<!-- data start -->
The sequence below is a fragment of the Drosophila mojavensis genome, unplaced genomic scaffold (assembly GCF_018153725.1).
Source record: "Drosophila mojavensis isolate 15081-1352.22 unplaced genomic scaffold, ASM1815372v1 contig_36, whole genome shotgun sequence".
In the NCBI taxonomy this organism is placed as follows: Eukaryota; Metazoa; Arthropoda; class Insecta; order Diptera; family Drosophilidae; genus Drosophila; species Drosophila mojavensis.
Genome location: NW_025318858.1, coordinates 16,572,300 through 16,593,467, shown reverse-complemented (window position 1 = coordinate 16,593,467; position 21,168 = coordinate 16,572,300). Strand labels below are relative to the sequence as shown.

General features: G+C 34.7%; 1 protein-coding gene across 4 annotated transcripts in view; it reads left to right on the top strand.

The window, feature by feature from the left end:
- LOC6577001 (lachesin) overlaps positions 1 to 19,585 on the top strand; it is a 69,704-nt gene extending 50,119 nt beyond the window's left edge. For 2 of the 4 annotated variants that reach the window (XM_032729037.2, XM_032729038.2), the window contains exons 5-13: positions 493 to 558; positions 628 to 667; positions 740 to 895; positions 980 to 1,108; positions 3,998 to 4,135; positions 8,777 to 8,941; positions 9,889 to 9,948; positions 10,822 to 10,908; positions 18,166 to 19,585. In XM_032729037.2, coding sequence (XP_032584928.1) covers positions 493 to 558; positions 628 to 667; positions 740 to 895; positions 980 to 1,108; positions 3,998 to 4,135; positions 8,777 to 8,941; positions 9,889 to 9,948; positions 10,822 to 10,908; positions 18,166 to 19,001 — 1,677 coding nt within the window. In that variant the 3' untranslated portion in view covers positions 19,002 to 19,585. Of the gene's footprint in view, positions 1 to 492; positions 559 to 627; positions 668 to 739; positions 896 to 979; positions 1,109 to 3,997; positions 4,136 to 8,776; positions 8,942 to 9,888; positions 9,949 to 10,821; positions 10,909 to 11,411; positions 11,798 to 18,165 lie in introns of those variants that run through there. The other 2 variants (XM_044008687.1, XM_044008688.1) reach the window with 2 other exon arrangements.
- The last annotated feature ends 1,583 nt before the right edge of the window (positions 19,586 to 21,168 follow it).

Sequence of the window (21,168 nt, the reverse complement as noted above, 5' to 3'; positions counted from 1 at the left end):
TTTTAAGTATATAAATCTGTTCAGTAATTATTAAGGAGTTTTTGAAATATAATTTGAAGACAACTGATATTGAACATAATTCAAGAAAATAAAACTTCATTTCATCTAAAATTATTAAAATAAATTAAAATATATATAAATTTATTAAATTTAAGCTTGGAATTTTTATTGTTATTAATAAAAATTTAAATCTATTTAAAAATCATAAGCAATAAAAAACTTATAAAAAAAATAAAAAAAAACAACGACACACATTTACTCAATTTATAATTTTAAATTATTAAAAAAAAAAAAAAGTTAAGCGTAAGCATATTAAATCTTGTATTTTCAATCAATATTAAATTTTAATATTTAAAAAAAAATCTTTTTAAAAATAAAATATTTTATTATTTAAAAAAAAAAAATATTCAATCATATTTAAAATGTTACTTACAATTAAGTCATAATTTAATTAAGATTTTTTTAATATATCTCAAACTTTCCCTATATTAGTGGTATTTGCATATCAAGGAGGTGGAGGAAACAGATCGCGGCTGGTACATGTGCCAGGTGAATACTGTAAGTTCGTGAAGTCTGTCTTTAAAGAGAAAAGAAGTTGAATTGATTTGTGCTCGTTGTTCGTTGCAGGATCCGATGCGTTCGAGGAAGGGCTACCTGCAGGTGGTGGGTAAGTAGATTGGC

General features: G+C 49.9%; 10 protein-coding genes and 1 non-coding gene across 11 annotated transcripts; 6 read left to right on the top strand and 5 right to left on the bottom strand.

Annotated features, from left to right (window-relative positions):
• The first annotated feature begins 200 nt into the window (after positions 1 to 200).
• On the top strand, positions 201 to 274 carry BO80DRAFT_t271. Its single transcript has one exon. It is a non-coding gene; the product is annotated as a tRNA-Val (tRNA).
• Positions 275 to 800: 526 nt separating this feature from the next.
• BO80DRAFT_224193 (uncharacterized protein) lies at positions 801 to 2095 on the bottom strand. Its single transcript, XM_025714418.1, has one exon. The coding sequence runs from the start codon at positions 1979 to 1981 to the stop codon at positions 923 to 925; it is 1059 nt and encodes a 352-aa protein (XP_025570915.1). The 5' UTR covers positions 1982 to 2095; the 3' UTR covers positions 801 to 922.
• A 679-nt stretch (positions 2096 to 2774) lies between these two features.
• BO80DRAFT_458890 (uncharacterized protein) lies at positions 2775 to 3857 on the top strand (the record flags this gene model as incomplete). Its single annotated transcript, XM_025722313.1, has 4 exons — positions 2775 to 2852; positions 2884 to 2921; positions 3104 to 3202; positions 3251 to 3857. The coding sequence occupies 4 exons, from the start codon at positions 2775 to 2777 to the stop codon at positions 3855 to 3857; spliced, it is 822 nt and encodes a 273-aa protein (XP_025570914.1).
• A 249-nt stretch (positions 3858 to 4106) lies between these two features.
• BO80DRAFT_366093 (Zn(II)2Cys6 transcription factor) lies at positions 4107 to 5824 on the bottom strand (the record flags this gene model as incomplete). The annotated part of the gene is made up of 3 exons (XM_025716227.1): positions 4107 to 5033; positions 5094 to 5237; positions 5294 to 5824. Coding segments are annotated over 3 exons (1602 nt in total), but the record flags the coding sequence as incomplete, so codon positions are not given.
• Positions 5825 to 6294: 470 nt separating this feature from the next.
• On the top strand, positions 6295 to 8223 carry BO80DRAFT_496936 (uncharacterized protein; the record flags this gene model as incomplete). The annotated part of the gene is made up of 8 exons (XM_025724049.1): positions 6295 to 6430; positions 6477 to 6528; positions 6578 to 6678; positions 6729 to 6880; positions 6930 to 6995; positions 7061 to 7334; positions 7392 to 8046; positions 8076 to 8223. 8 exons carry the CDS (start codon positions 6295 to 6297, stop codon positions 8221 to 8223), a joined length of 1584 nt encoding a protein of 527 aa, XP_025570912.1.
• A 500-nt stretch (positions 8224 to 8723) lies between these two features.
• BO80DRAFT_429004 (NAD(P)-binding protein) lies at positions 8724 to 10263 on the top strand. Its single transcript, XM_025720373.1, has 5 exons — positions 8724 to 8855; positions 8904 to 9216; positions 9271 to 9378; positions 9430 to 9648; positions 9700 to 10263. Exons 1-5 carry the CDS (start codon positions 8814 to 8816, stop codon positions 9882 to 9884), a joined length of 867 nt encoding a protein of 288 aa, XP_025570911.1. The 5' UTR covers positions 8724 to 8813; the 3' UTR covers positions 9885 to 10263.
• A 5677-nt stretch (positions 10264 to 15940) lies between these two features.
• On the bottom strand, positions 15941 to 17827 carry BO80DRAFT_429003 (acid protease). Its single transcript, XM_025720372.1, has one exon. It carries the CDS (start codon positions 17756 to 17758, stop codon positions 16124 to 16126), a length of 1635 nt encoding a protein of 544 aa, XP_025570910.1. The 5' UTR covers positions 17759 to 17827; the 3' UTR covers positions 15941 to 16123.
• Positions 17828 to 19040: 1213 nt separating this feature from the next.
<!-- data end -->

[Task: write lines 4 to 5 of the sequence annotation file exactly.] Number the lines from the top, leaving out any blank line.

Genome location: NW_025318858.1, coordinates 16,572,300 through 16,593,467, shown reverse-complemented (window position 1 = coordinate 16,593,467; position 21,168 = coordinate 16,572,300). Strand labels below are relative to the sequence as shown.

General features: G+C 34.7%; 1 protein-coding gene across 4 annotated transcripts in view; it reads left to right on the top strand.